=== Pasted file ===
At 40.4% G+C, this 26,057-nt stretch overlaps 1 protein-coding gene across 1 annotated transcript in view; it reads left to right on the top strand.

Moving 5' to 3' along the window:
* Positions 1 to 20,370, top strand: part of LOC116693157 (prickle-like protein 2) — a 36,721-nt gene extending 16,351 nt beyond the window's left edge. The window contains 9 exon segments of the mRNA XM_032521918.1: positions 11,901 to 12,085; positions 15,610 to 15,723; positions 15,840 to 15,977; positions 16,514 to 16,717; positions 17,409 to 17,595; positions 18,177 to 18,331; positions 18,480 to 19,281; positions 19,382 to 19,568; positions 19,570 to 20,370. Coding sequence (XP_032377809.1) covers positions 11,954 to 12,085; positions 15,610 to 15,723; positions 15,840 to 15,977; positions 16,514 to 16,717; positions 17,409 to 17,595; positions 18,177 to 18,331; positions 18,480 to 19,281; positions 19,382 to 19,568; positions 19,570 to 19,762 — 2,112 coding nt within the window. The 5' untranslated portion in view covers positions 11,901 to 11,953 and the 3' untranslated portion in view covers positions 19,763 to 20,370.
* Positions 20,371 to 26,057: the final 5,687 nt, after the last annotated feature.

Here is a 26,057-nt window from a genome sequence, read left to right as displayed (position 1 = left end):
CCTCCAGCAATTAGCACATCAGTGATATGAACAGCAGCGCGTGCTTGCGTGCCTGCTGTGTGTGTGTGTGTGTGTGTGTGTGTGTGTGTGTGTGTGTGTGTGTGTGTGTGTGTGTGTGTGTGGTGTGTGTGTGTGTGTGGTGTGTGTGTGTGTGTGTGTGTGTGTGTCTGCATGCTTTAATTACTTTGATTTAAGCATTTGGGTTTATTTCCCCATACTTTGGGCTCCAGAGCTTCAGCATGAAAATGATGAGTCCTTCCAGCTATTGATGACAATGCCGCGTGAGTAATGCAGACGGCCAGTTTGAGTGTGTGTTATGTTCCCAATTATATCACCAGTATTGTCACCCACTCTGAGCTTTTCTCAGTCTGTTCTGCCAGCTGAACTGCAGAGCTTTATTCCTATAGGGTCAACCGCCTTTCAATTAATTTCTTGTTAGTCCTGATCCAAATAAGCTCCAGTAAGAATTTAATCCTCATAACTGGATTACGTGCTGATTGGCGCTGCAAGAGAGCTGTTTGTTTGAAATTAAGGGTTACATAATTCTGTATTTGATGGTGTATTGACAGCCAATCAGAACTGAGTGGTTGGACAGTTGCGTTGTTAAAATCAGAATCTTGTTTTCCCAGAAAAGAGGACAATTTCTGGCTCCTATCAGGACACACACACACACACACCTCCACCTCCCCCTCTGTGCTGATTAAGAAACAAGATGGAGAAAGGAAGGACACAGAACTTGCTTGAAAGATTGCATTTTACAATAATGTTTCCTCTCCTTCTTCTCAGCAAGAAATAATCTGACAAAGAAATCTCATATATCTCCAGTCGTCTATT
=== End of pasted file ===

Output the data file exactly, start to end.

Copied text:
At 40.4% G+C, this 26,057-nt stretch overlaps 1 protein-coding gene across 1 annotated transcript in view; it reads left to right on the top strand.

Moving 5' to 3' along the window:
* Positions 1 to 20,370, top strand: part of LOC116693157 (prickle-like protein 2) — a 36,721-nt gene extending 16,351 nt beyond the window's left edge. The window contains 9 exon segments of the mRNA XM_032521918.1: positions 11,901 to 12,085; positions 15,610 to 15,723; positions 15,840 to 15,977; positions 16,514 to 16,717; positions 17,409 to 17,595; positions 18,177 to 18,331; positions 18,480 to 19,281; positions 19,382 to 19,568; positions 19,570 to 20,370. Coding sequence (XP_032377809.1) covers positions 11,954 to 12,085; positions 15,610 to 15,723; positions 15,840 to 15,977; positions 16,514 to 16,717; positions 17,409 to 17,595; positions 18,177 to 18,331; positions 18,480 to 19,281; positions 19,382 to 19,568; positions 19,570 to 19,762 — 2,112 coding nt within the window. The 5' untranslated portion in view covers positions 11,901 to 11,953 and the 3' untranslated portion in view covers positions 19,763 to 20,370.
* Positions 20,371 to 26,057: the final 5,687 nt, after the last annotated feature.

Here is a 26,057-nt window from a genome sequence, read left to right as displayed (position 1 = left end):
CCTCCAGCAATTAGCACATCAGTGATATGAACAGCAGCGCGTGCTTGCGTGCCTGCTGTGTGTGTGTGTGTGTGTGTGTGTGTGTGTGTGTGTGTGTGTGTGTGTGTGTGTGTGTGTGTGTGGTGTGTGTGTGTGTGTGGTGTGTGTGTGTGTGTGTGTGTGTGTGTCTGCATGCTTTAATTACTTTGATTTAAGCATTTGGGTTTATTTCCCCATACTTTGGGCTCCAGAGCTTCAGCATGAAAATGATGAGTCCTTCCAGCTATTGATGACAATGCCGCGTGAGTAATGCAGACGGCCAGTTTGAGTGTGTGTTATGTTCCCAATTATATCACCAGTATTGTCACCCACTCTGAGCTTTTCTCAGTCTGTTCTGCCAGCTGAACTGCAGAGCTTTATTCCTATAGGGTCAACCGCCTTTCAATTAATTTCTTGTTAGTCCTGATCCAAATAAGCTCCAGTAAGAATTTAATCCTCATAACTGGATTACGTGCTGATTGGCGCTGCAAGAGAGCTGTTTGTTTGAAATTAAGGGTTACATAATTCTGTATTTGATGGTGTATTGACAGCCAATCAGAACTGAGTGGTTGGACAGTTGCGTTGTTAAAATCAGAATCTTGTTTTCCCAGAAAAGAGGACAATTTCTGGCTCCTATCAGGACACACACACACACACACCTCCACCTCCCCCTCTGTGCTGATTAAGAAACAAGATGGAGAAAGGAAGGACACAGAACTTGCTTGAAAGATTGCATTTTACAATAATGTTTCCTCTCCTTCTTCTCAGCAAGAAATAATCTGACAAAGAAATCTCATATATCTCCAGTCGTCTATT